U.S. Sen. Saxby Chambliss, like Senate colleague Johnny Isakson and seven of Georgia’s eight GOP congressmen, has signed a public pledge to never, under any circumstances, increase taxes.
Yet Chambliss, to his credit, has been working for months as one of six senators — three Republican, three Democrat — trying to negotiate a possible deficit reduction package.
The other two Republicans in that group, Tom Coburn of Oklahoma and Mike Crapo of Idaho — have also signed the no-tax-increase-ever pledge. Yet all three are willing to acknowledge the reality that increased taxes would have to be part — in their minds a small part — of any workable deal to reduce the budget deficit.
In a meeting at the AJC last month, Chambliss recounted conversations with many of his colleagues in Washington, as well as many top business executives, in which they quietly encouraged him in his efforts to reach a deal. They too seem to realize that a mixture of spending cuts and tax increases will be needed to stabilize the debt.
But that response has been far from unanimous.
Just this week, House Speaker John Boehner said tax increases are “off the table,” and Senate Republican leader Mitch McConnell was even more point blank:
“We’re not going to raise taxes. That was decided in last November’s election. I think the American people pretty clearly believe that we have the deficit problem because we spend too much, not because we tax too little.”
Grover Norquist, the head of Americans for Tax Reform and as such the self-ordained organizer, marketer and enforcer of the no-new-taxes pledge, had even less reason to be pleased. Once news of their effort became public, Norquist accused Chambliss and his GOP colleagues of lying to the American people and demanded that they withdraw from negotiations.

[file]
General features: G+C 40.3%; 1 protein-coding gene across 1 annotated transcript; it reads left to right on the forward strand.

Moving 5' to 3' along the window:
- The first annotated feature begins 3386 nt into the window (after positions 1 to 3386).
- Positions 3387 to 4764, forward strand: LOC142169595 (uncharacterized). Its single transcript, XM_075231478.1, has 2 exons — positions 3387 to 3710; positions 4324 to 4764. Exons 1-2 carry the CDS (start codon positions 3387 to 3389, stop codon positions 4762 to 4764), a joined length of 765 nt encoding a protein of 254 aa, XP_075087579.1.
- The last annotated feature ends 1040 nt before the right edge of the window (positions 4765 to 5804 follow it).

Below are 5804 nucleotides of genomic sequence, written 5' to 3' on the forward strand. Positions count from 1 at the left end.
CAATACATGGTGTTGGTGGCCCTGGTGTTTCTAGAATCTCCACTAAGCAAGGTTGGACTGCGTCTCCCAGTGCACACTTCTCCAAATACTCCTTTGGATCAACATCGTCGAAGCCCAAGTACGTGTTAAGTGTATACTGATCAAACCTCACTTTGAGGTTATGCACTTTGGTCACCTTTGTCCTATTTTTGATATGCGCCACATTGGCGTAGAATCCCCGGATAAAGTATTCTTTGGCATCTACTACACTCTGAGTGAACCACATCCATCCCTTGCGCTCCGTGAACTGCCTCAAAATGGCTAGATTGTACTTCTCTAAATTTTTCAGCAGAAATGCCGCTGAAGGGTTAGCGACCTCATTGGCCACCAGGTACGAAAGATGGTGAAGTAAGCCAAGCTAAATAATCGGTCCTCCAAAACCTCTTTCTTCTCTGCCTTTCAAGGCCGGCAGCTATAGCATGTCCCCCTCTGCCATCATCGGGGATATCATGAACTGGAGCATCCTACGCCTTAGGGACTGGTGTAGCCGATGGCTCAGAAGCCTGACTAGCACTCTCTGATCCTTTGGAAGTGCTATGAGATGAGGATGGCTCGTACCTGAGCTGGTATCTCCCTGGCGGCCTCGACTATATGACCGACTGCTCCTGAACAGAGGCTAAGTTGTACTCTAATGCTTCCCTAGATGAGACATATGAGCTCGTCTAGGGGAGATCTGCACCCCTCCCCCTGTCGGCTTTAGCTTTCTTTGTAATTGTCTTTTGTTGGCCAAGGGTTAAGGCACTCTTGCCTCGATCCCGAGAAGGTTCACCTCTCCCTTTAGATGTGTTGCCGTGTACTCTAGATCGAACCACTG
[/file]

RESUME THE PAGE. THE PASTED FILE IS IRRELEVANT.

While the senators have not bowed to that demand, hope seems to be fading that their effort will produce a deal. And it’s impossible to know what effect, if any, Norquist’s foot-stomping may have had on frustrating those negotiations.
However, there’s no doubt that Norquist takes his role as enforcer seriously, and not merely out of conviction. The pledge, which he serves as sponsor and arbiter, represents the very foundation of his political power and relevance. It is, in effect, his livelihood. If signatories such as Chambliss ever begin to abandon the pledge, if the dam begins to break, Norquist becomes a much diminished figure.
As one measure of his considerable power, earlier this year Georgia Republicans refused to move forward with their proposal to revamp the state’s tax structure until Norquist could be consulted and give it his blessing. When Norquist balked, legislators then agreed to rewrite the bill to accommodate his demands.
That’s a remarkable amount of authority to hand some unelected, out-of-state nonprofit bureaucrat from Washington. But it becomes easier to understand once you look at the list of state officials who have committed themselves to the Norquist pledge.
According to a list on Norquist’s website, Gov. Nathan Deal, House Speaker David Ralston, Senate Majority Leader Chip Rogers, House Ways and Means Chairman Larry O’Neal, Senate Finance Committee Chairman Bill Heath and 50 other legislators have all signed an oath to never, under any conditions, agree to raise government revenue.
As the crotchety Coburn from Oklahoma put it, responding to Norquist:
“Which pledge is most important… the pledge to uphold your oath to the Constitution of the United States or a pledge from a special interest group who claims to speak for all American conservatives when, in fact, they really don’t?”
– Jay Bookman